UNRWA said 170,000 people were sheltering at its schools in the north when the order to leave came. But it couldn’t evacuate them and doesn’t know if they remained. More than 40,000 have crowded in the grounds of Gaza City’s al-Shifa Hospital and surrounding streets, hoping it will be safe from bombardment.
UNRWA said Monday it received reports that the Hamas-run Ministry of Health removed fuel and medical equipment from its evacuated compound in Gaza City.
Hamas urged people to ignore the evacuation order. The Israeli military on Sunday released photos it said showed a Hamas roadblock preventing traffic from moving south.
Hospitals in Gaza are expected to run out of generator fuel in the next 24 hours, the U.N. said.
Four hospitals in northern Gaza are no longer functioning and 21 have received Israeli orders to evacuate. Doctors have refused, saying it would mean death for critically ill patients and newborns on ventilators.
The medical aid group Doctors Without Borders said many of its personnel decided to stay in the north to treat wounded. They had run out of painkillers, and staff reported “wounded screaming in pain,” it said.
Israel has said the siege won’t be lifted until Hamas releases all the captives. The country’s water ministry said water had been restored at one “specific point” in Gaza, outside the southern town of Khan Younis, but aid workers in Gaza said they had not yet seen evidence the water was back.
The World Health Organization said assistance for 300,000 patients was currently awaiting entry through Rafah. On the Gaza side of the crossing, crowds of Palestinians with dual citizenship waited anxiously, sitting on suitcases or crouched on the floor, some comforting crying infants.
“They are supposed to be a developed country, talking about human rights all the time,” Shurouq Alkhazendar, whose two kids are American citizens, said of the United States. “You should protect your citizens first, not leave them all alone suffering and being humiliated in front of the crossing.”
After increasing cross-border exchanges with Hezbollah in the north, the Israeli military ordered residents to evacuate 28 communities within 2 kilometers (1.2 miles) of the Lebanese border.
“Israel is ready to operate on two fronts, and even more,” said Rear Adm. Daniel Hagari, a military spokesman.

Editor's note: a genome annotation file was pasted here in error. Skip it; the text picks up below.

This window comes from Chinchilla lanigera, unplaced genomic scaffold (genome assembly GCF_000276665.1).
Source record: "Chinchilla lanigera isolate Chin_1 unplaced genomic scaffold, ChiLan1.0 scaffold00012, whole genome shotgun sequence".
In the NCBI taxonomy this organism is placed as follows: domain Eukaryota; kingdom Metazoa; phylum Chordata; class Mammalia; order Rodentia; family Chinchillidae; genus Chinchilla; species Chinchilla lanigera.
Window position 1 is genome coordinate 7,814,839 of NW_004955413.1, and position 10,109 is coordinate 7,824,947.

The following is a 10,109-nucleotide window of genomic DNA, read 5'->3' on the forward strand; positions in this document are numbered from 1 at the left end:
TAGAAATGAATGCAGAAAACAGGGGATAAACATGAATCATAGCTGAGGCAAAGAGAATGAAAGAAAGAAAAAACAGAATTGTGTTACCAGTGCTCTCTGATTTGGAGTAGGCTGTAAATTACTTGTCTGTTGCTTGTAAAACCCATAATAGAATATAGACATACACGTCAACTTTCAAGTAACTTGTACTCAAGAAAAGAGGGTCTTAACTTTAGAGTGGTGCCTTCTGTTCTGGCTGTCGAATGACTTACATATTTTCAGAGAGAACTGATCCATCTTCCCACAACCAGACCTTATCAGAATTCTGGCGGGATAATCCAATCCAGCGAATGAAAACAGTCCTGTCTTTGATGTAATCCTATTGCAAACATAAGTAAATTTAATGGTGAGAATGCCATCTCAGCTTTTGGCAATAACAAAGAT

Hezbollah released video showing snipers shooting out cameras on several Israeli army posts along the border, apparently to prevent Israel from monitoring movements on the Lebanese side.
The U.S. government began evacuating some 2,500 American citizens by ship from the Israeli port city of Haifa to Cyprus. Commercial airlines have largely stopped flying into Israel’s Ben-Gurion International Airport.
U.S. Secretary of State Antony Blinken returned to Israel for a second time in less than a week after a six-country tour through Arab nations aimed at preventing the fighting from igniting a broader conflict. President Joe Biden is also considering a trip to Israel, though no plans have been finalized.
Biden postponed a planned trip to Colorado on Monday to talk about his domestic agenda and instead will hold meetings with top aides on the Israel-Hamas conflict.
In a television interview Sunday night, Biden, who has repeatedly proclaimed support for Israel, said he thought it would be a “big mistake” for the country to reoccupy Gaza.
Israel’s ambassador to the U.N., Gilad Erdan, told CNN the country does not want to occupy Gaza but will do “whatever is needed” to obliterate Hamas’ capabilities.
Israeli forces, supported by a growing deployment of U.S. warships in the region and the call-up of some 360,000 reservists, have positioned themselves along Gaza’s border and drilled for what Israel said would be a broad campaign to dismantle Hamas. Israel said it has already struck dozens of military targets, including command centers and rocket launchers, and also killed Hamas commanders.
Kullab reported from Baghdad. Krauss reported from Jerusalem. Associated Press writers Julia Frankel and Amy Teibel in Jerusalem, Abby Sewell in Beirut and Samy Magdy in Cairo contributed to this report.